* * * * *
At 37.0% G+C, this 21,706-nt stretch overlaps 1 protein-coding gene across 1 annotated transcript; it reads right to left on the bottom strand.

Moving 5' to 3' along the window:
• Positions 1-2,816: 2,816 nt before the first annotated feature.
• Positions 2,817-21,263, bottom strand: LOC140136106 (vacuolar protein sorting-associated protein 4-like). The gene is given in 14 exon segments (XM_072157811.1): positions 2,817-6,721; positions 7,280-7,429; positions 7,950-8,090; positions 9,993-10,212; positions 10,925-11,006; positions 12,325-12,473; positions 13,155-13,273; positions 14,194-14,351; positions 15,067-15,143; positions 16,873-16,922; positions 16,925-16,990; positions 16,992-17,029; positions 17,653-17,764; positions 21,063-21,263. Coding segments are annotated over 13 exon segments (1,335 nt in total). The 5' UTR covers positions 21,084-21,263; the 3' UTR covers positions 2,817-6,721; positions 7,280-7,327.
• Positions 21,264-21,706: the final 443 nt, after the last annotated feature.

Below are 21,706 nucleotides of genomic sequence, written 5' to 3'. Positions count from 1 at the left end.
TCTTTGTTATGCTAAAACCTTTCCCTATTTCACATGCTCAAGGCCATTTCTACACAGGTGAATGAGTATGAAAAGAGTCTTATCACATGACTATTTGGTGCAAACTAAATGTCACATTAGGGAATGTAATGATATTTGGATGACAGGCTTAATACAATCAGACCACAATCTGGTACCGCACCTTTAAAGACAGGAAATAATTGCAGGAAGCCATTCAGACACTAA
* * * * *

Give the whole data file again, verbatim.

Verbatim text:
At 37.0% G+C, this 21,706-nt stretch overlaps 1 protein-coding gene across 1 annotated transcript; it reads right to left on the bottom strand.

Moving 5' to 3' along the window:
• Positions 1-2,816: 2,816 nt before the first annotated feature.
• Positions 2,817-21,263, bottom strand: LOC140136106 (vacuolar protein sorting-associated protein 4-like). The gene is given in 14 exon segments (XM_072157811.1): positions 2,817-6,721; positions 7,280-7,429; positions 7,950-8,090; positions 9,993-10,212; positions 10,925-11,006; positions 12,325-12,473; positions 13,155-13,273; positions 14,194-14,351; positions 15,067-15,143; positions 16,873-16,922; positions 16,925-16,990; positions 16,992-17,029; positions 17,653-17,764; positions 21,063-21,263. Coding segments are annotated over 13 exon segments (1,335 nt in total). The 5' UTR covers positions 21,084-21,263; the 3' UTR covers positions 2,817-6,721; positions 7,280-7,327.
• Positions 21,264-21,706: the final 443 nt, after the last annotated feature.

Below are 21,706 nucleotides of genomic sequence, written 5' to 3'. Positions count from 1 at the left end.
TCTTTGTTATGCTAAAACCTTTCCCTATTTCACATGCTCAAGGCCATTTCTACACAGGTGAATGAGTATGAAAAGAGTCTTATCACATGACTATTTGGTGCAAACTAAATGTCACATTAGGGAATGTAATGATATTTGGATGACAGGCTTAATACAATCAGACCACAATCTGGTACCGCACCTTTAAAGACAGGAAATAATTGCAGGAAGCCATTCAGACACTAA